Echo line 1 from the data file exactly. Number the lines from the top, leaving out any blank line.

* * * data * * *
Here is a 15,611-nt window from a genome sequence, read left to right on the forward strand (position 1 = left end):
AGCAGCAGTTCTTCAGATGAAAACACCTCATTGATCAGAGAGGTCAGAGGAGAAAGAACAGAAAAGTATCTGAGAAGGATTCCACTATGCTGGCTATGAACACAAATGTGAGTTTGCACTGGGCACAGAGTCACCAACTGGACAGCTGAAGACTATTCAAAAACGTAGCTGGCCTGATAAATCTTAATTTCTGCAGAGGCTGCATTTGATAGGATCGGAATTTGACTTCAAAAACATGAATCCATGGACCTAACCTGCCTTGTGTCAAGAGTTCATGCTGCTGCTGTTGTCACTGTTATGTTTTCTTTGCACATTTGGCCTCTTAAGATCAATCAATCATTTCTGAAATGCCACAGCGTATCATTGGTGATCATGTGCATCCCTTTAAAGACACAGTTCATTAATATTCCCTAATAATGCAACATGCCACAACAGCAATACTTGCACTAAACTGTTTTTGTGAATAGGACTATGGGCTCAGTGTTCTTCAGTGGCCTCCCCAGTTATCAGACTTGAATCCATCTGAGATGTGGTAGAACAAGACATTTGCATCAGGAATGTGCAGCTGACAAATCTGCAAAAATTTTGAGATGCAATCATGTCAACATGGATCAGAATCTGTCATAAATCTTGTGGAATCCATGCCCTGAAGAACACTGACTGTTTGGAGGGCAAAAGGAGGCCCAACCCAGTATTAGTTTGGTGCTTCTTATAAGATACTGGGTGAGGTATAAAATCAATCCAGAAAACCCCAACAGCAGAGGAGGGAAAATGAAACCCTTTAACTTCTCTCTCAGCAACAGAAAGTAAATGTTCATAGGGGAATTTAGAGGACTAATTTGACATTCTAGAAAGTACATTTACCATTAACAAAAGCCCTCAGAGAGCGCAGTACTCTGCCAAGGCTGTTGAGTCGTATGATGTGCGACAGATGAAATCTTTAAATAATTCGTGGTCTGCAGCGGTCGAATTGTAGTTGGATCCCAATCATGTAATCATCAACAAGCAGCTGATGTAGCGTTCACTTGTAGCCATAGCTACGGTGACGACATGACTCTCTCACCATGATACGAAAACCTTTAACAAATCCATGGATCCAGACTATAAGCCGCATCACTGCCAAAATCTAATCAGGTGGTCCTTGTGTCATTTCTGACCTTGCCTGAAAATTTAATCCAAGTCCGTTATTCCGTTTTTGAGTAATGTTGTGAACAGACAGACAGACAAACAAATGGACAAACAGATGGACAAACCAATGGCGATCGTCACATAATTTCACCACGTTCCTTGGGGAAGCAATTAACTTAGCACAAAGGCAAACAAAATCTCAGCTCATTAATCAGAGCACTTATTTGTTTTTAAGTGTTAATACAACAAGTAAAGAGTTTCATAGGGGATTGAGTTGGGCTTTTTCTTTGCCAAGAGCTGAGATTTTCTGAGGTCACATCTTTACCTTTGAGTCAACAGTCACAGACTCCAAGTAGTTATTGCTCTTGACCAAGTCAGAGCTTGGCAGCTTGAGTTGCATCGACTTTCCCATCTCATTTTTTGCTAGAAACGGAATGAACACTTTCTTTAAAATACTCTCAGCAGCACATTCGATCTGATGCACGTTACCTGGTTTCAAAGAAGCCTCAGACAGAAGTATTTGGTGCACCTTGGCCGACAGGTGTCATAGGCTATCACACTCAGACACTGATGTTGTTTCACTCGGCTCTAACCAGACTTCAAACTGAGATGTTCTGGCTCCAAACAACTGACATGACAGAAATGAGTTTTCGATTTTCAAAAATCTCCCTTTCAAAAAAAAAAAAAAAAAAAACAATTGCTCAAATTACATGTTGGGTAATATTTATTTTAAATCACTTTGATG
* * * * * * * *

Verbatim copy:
Here is a 15,611-nt window from a genome sequence, read left to right on the forward strand (position 1 = left end):